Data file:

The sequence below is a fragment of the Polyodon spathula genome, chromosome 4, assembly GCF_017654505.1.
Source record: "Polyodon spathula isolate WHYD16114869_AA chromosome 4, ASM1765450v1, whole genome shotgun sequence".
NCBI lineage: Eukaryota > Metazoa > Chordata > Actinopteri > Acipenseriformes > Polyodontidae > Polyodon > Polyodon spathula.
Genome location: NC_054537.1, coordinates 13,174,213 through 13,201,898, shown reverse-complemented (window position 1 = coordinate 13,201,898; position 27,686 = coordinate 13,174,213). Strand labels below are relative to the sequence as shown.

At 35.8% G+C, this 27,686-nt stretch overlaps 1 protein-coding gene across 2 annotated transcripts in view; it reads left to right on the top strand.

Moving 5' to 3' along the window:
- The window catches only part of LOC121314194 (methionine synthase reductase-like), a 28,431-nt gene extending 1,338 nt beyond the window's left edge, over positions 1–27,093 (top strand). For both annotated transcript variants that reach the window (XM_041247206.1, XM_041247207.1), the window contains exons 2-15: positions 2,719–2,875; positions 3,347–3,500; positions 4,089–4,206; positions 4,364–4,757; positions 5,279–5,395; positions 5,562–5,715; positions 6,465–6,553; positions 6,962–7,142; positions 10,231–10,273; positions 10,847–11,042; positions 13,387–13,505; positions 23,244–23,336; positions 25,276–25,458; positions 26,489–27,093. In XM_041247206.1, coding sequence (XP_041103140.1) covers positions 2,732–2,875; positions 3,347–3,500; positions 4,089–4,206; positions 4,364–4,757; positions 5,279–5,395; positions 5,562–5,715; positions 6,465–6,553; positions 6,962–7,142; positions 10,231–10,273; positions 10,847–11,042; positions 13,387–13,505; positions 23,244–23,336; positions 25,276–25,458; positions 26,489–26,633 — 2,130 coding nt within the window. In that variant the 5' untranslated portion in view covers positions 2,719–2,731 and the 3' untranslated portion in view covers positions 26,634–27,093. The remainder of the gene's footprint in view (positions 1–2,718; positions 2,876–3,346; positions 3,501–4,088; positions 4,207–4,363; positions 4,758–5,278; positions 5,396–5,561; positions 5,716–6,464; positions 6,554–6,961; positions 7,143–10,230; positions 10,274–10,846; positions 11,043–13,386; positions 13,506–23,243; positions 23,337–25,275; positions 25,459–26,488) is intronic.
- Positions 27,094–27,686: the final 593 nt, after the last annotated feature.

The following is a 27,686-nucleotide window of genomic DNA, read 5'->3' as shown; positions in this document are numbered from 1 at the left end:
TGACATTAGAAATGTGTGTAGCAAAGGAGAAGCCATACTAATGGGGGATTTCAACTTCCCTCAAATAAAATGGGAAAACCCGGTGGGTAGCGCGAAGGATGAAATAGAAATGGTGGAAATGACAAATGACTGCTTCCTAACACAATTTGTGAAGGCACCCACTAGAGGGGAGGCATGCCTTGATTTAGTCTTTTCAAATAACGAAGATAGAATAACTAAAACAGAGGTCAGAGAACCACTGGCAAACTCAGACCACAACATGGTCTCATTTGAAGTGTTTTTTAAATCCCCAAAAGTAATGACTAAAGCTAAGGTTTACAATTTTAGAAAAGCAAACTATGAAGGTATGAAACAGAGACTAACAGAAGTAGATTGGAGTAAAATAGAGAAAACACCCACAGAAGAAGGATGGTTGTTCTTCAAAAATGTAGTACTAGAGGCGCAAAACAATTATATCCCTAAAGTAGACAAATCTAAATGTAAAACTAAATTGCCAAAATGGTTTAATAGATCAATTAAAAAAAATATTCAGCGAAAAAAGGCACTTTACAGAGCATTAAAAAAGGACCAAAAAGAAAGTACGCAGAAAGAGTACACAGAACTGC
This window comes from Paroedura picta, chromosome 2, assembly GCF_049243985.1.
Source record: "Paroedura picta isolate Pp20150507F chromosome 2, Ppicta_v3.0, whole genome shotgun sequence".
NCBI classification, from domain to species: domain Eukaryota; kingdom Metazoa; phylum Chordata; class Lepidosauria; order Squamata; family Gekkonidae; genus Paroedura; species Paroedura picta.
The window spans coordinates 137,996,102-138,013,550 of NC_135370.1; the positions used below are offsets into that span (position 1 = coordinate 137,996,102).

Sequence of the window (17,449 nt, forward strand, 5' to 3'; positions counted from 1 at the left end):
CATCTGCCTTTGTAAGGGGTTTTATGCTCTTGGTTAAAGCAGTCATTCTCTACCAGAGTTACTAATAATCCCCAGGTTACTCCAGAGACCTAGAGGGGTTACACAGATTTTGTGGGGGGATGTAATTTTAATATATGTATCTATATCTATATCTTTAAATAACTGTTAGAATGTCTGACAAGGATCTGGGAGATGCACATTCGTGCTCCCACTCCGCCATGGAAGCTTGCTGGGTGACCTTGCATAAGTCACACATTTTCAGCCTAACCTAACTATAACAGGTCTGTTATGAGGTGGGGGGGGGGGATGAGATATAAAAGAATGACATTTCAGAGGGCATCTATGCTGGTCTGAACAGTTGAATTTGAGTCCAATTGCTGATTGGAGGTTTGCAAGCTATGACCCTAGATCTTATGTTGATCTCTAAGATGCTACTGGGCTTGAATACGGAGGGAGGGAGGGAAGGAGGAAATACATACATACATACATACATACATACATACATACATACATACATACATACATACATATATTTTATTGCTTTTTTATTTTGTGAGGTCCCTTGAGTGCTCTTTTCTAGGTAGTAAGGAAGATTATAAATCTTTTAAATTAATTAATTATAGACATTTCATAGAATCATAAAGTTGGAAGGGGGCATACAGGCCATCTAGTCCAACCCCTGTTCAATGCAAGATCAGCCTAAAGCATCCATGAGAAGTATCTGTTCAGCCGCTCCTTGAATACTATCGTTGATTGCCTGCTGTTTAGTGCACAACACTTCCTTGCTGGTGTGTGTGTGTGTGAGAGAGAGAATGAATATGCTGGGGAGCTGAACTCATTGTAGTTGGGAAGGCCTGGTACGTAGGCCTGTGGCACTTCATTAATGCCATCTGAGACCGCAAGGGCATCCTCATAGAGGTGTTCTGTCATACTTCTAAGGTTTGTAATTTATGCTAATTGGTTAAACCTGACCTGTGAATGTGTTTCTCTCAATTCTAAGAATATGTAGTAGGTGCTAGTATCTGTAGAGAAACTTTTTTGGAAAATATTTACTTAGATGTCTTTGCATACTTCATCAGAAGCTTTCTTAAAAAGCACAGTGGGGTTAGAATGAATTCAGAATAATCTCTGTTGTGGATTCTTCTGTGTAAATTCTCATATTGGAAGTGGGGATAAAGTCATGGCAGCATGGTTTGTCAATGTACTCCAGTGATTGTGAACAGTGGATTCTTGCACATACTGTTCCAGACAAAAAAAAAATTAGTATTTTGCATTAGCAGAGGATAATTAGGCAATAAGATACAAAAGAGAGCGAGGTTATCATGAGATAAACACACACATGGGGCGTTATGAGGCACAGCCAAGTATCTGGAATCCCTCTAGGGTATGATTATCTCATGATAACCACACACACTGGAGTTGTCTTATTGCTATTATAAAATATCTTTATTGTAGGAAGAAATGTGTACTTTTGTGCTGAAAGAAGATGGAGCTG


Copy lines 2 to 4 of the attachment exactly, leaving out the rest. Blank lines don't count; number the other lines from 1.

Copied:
Source record: "Polyodon spathula isolate WHYD16114869_AA chromosome 4, ASM1765450v1, whole genome shotgun sequence".
NCBI lineage: Eukaryota > Metazoa > Chordata > Actinopteri > Acipenseriformes > Polyodontidae > Polyodon > Polyodon spathula.
Genome location: NC_054537.1, coordinates 13,174,213 through 13,201,898, shown reverse-complemented (window position 1 = coordinate 13,201,898; position 27,686 = coordinate 13,174,213). Strand labels below are relative to the sequence as shown.